When times are tough – advice on talking to children about difficult world events

by Freya Lucas

January 13, 2021

As 2020 has shown, events such as natural disasters, terrorism and pandemics can be part of children’s lives long before they have the language to process them, or the level of understanding needed to make sense of them. 

 

Many adults shy away from difficult conversations with children about the events of their world, preferring to distract them with changing the channel, moving away, or assuring them with platitudes like “but that’s never going to happen to you.” 

 

A better approach, advice from the Fred Rogers Center says, is “to listen with our ears and our hearts and to be assured that our questions are just as important as our answers.” 

 

With children being especially sensitive to the moods and conversations of adults around them, the Center has compiled the following suggestions for supporting children when the news in their world is difficult: 

 

  • When the world feels uncertain and the news is scary, we can help children feel safe by letting children know we will always care for them and love them, no matter what.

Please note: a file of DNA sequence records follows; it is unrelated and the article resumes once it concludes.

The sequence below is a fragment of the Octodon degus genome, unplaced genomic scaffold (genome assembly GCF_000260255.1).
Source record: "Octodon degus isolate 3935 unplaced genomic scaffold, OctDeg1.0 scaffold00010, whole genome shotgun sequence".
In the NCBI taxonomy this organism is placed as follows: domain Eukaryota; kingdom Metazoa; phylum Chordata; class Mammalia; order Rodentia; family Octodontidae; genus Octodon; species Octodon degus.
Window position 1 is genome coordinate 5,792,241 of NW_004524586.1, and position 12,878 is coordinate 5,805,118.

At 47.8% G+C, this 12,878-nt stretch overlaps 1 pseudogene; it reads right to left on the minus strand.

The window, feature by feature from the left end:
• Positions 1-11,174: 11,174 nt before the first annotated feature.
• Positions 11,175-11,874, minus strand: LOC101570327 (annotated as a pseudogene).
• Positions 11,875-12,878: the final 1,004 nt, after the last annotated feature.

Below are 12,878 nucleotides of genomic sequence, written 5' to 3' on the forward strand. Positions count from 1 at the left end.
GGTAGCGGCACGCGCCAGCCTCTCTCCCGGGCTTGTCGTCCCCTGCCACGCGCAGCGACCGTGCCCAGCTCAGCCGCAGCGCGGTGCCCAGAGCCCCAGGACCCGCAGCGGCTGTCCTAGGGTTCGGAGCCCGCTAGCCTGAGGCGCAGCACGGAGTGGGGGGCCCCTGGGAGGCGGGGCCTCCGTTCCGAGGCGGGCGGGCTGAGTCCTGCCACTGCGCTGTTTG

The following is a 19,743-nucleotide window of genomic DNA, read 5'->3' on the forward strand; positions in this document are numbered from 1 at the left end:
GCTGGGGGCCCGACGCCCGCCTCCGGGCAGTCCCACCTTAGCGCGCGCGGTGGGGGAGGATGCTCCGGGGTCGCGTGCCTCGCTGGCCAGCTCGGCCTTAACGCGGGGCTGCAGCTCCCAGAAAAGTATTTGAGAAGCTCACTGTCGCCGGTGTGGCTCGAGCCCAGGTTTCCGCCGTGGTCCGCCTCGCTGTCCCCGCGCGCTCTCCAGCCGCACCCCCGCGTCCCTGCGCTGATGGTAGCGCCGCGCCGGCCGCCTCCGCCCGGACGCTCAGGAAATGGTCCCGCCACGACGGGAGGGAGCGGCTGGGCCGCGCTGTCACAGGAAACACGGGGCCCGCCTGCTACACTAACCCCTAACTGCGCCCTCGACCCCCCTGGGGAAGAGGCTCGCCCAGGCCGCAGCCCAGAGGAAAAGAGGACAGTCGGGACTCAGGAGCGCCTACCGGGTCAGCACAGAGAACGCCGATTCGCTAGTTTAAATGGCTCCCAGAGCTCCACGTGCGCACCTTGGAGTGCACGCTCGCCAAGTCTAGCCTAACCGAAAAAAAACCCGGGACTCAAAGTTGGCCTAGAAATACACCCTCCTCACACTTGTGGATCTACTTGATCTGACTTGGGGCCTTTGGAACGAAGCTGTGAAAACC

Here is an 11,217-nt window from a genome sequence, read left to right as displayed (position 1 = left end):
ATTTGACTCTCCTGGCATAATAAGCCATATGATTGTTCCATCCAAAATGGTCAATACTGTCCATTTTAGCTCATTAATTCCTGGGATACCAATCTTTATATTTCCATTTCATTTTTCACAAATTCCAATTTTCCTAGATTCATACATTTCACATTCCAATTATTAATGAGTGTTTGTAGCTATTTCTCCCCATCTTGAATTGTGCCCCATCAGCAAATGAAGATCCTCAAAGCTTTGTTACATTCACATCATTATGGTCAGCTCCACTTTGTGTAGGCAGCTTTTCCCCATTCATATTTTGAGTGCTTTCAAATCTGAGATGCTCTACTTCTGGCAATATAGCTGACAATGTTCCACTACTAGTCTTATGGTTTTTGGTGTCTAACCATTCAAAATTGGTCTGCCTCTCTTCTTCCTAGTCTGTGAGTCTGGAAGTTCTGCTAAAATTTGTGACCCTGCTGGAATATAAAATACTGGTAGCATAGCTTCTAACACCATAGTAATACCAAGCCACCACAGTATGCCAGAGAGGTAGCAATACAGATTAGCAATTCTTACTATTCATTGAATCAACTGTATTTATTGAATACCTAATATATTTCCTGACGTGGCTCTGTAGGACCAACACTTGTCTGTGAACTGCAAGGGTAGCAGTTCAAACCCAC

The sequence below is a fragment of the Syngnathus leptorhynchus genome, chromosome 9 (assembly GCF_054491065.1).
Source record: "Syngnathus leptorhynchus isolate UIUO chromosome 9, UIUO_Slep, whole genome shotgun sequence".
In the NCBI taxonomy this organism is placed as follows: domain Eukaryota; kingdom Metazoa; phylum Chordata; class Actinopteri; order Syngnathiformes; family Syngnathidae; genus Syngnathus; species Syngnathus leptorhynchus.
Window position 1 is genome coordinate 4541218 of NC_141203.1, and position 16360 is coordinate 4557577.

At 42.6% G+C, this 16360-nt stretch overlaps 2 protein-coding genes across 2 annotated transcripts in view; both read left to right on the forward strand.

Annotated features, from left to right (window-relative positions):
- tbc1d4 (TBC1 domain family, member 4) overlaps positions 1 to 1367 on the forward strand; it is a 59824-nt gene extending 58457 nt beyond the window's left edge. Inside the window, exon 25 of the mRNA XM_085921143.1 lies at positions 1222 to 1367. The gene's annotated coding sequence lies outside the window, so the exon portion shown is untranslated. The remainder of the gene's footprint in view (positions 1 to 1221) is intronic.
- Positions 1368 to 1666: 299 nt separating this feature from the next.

• Be mindful of what children hear and see on the news. Children can overhear media and conversations that are not intended for them. It is best that they learn from a trusted adult, through meaningful and intentional conversations.
  • Let children know you are always open to their questions. Before you answer it can help to ask the child, “What do you think?” or “What have you heard?” Sometimes, children may understand more than we realize, may have misinformation, or may have a much simpler question than we assume. 

 

  • If you know more about what the child is wondering, it can help you give a simple and honest answer. 
  • It’s okay if you don’t know an answer to the child’s question. You can let them know, “I wonder about that, too” and that you will share as you learn more.
  • It can help to ask the child more about what they are feeling. Simply listening to the child’s feelings around their uncertainty can help them feel safe. 
  • Let children know that their feelings are always safe with you, whether they are feeling worried, angry, sad, or anything at all. 

 

It is important for caring adults, including early childhood education and care (ECEC) professionals to care for the children in their lives by caring for themselves. 

 

Setting boundaries, taking moments to rest, and finding a support network are all important ways that adults can bring the best of themselves to their interactions with children. 

 

“Even when you are overwhelmed, unsure of what to say, or are struggling, you are just what the child in your life needs and you are enough,” the Center said. 

 

Finally, the Center draws on the following quote from Mr Rogers – “anything that’s human is mentionable, and anything that’s mentionable can be more manageable.” 

 

For more information about the work of the Fred Rogers Center please see here.

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